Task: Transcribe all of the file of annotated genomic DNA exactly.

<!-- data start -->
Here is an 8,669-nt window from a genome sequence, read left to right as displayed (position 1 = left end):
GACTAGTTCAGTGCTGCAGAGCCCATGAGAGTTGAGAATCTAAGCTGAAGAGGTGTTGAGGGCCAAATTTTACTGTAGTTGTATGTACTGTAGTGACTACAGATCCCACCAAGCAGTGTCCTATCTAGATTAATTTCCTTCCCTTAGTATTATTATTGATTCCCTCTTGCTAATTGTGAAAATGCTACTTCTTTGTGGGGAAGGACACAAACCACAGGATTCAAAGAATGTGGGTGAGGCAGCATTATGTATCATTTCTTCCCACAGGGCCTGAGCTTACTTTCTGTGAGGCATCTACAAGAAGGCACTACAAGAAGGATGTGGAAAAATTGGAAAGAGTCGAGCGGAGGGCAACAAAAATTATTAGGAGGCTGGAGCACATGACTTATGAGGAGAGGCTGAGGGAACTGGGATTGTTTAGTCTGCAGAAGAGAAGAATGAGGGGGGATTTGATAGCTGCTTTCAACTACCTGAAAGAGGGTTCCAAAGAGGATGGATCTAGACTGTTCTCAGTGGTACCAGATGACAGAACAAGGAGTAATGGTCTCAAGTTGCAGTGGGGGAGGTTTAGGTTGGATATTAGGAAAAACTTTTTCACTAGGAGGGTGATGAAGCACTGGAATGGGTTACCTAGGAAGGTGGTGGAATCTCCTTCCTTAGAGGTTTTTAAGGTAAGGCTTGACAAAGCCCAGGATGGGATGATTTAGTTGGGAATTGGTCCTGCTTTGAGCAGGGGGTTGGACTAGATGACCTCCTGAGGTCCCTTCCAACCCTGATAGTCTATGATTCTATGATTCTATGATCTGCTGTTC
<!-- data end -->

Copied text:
Here is an 8,669-nt window from a genome sequence, read left to right as displayed (position 1 = left end):
GACTAGTTCAGTGCTGCAGAGCCCATGAGAGTTGAGAATCTAAGCTGAAGAGGTGTTGAGGGCCAAATTTTACTGTAGTTGTATGTACTGTAGTGACTACAGATCCCACCAAGCAGTGTCCTATCTAGATTAATTTCCTTCCCTTAGTATTATTATTGATTCCCTCTTGCTAATTGTGAAAATGCTACTTCTTTGTGGGGAAGGACACAAACCACAGGATTCAAAGAATGTGGGTGAGGCAGCATTATGTATCATTTCTTCCCACAGGGCCTGAGCTTACTTTCTGTGAGGCATCTACAAGAAGGCACTACAAGAAGGATGTGGAAAAATTGGAAAGAGTCGAGCGGAGGGCAACAAAAATTATTAGGAGGCTGGAGCACATGACTTATGAGGAGAGGCTGAGGGAACTGGGATTGTTTAGTCTGCAGAAGAGAAGAATGAGGGGGGATTTGATAGCTGCTTTCAACTACCTGAAAGAGGGTTCCAAAGAGGATGGATCTAGACTGTTCTCAGTGGTACCAGATGACAGAACAAGGAGTAATGGTCTCAAGTTGCAGTGGGGGAGGTTTAGGTTGGATATTAGGAAAAACTTTTTCACTAGGAGGGTGATGAAGCACTGGAATGGGTTACCTAGGAAGGTGGTGGAATCTCCTTCCTTAGAGGTTTTTAAGGTAAGGCTTGACAAAGCCCAGGATGGGATGATTTAGTTGGGAATTGGTCCTGCTTTGAGCAGGGGGTTGGACTAGATGACCTCCTGAGGTCCCTTCCAACCCTGATAGTCTATGATTCTATGATTCTATGATCTGCTGTTC